• Broadcast Monitoring: As the name suggests broadcast monitoring is used to verify the programs broadcasted on TV or radio. It especially helps the advertising companies to see if their advertisements appeared for the right duration or not.

        • Content Labeling: Watermarks can be used to give more information about the cover object. This process is named as content labeling.

        • Tamper Detection: Fragile watermarks can be used to detect tampering in an image. If fragile watermark is degraded in any way then we can say that the image or document in question has been tampered.

        • Digital Fingerprinting: This is a process used to detect the owner of the content. Every fingerprint will be unique to the owner.

        • Content protection: In this process, the content stamped with a visible watermark that is very difficult to remove so that it can be publicly and freely distributed.


        Fourier Transformations are effectively utilized for representing and analyzing the stationary signals where frequency components do not change over period of time. However, sometimes it is required to determine the existence of frequency components along with their position in case of non-stationary signals. Images are usually non-stationary two-dimensional signals and wavelet transform is effective in such case [12]. The Discrete Wavelet Transform (DWT) generates a matrix which is used for image processing since it captures both frequency and location information. Discrete wavelet transformation (DWT) when applied on image, it decompose image into four frequency sub-bands (LL, HL, LH, HH) where LL refers to low pass band and other three sub-bands corresponds to horizontal (HL), vertical (LH) and diagonal (HH) high pass bands[13]. Figure 3 shows two-level DWT decomposition of image. In general, the watermark can be inserted into low frequency sub-bands (LL) because it increases the robustness of watermark but at the same time it may degrade the image significantly. High frequency bands (HH) contains edges and textures and changes that are caused due to watermark data inserted in such band cannot be noticed by human eye [14].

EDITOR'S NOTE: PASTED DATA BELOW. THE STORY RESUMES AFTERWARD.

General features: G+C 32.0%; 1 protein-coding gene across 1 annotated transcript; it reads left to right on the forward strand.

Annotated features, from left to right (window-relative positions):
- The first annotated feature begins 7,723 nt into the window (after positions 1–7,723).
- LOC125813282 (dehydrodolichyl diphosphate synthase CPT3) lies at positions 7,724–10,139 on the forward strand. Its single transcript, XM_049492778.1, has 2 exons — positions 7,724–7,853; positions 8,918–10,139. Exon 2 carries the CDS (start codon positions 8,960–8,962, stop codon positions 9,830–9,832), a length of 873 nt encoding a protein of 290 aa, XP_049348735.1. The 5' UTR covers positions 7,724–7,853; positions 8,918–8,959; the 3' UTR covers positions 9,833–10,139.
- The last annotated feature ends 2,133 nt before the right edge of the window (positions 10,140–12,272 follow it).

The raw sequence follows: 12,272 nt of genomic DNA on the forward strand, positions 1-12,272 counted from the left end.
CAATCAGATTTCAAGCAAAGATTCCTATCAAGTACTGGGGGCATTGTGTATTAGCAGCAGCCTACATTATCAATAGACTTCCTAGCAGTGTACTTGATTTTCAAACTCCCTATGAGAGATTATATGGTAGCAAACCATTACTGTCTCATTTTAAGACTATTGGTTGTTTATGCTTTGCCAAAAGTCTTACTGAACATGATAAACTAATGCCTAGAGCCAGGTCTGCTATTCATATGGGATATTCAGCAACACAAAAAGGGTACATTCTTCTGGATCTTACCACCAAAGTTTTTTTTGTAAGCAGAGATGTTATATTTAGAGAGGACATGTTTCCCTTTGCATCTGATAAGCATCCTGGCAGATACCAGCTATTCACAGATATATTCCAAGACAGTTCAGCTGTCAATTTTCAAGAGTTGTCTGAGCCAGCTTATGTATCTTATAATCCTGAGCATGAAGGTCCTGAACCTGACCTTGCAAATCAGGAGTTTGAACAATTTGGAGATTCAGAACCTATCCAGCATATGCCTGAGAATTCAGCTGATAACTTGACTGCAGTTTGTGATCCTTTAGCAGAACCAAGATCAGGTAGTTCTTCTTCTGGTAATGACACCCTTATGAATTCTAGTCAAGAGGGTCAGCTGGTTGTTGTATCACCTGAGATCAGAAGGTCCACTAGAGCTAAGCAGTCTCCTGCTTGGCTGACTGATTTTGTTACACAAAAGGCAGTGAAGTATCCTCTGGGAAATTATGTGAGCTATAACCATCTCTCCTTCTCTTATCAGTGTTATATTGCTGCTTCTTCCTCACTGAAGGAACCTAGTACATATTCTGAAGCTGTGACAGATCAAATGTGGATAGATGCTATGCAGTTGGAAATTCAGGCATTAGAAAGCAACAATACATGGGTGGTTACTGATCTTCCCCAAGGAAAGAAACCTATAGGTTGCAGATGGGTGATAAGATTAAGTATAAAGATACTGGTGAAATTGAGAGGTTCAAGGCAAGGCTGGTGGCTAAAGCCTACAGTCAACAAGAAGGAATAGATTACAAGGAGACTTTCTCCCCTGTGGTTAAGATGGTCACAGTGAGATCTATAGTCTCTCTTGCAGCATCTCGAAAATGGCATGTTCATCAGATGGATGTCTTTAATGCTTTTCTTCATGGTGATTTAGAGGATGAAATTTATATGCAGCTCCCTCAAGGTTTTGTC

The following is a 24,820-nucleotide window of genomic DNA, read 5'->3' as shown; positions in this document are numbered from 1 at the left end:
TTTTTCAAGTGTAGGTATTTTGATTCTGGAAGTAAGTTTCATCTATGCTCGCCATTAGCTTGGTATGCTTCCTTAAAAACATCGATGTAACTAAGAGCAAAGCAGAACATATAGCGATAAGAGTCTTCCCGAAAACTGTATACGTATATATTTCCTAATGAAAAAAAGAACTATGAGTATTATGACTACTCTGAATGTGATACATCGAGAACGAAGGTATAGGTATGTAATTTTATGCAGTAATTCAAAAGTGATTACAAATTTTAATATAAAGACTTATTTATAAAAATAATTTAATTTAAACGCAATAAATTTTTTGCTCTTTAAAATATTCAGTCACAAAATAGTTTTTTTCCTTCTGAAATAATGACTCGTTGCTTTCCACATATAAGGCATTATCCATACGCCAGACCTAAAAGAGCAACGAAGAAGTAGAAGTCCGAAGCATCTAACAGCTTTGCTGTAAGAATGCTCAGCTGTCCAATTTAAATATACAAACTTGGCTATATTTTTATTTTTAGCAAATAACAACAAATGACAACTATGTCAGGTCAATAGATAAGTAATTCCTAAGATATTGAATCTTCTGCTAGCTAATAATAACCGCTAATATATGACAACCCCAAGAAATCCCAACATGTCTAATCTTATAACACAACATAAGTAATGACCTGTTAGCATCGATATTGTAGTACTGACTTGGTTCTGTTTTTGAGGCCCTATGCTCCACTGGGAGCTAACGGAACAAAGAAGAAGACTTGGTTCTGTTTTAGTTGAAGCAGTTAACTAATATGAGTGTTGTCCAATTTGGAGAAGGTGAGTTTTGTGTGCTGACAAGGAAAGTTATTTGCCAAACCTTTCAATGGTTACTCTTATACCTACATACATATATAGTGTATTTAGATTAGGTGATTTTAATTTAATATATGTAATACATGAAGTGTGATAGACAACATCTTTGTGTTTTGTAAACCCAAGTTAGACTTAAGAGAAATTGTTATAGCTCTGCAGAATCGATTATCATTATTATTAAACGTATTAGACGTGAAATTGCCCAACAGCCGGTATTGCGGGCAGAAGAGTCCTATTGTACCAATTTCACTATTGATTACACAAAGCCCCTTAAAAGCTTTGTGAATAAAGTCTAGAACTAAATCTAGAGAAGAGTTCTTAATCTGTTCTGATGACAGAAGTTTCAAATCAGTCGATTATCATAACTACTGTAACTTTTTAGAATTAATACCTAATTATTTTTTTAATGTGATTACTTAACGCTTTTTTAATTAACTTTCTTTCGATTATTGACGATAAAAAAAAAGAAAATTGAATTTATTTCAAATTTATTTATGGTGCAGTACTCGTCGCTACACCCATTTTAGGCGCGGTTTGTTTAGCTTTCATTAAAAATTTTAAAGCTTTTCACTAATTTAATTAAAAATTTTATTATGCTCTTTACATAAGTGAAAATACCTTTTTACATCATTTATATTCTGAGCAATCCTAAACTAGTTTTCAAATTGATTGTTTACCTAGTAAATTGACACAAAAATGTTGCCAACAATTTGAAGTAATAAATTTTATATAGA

Fig 3: Two level DWT decomposition of an image


        System Generator allows device-specific hardware designs to be constructed directly in a flexible high-level system modeling environment. Its a new version hardware tool that supports high end FPGA advanced architecture used for image and video processing. System Generator allows designs to be composed from a variety of ingredients. Data flow models, traditional hardware design languages (VHDL andVerilog), and functions derived from the MATLAB programming language, can be used side-by- side, simulated together, and synthesized into working hardware. System Generator simulation results are bit and cycle-accurate. This means results seen in simulation exactly match the results that are seen in hardware. System Generator simulations are considerably faster than those from traditional HDL simulators, and results are easier to analyze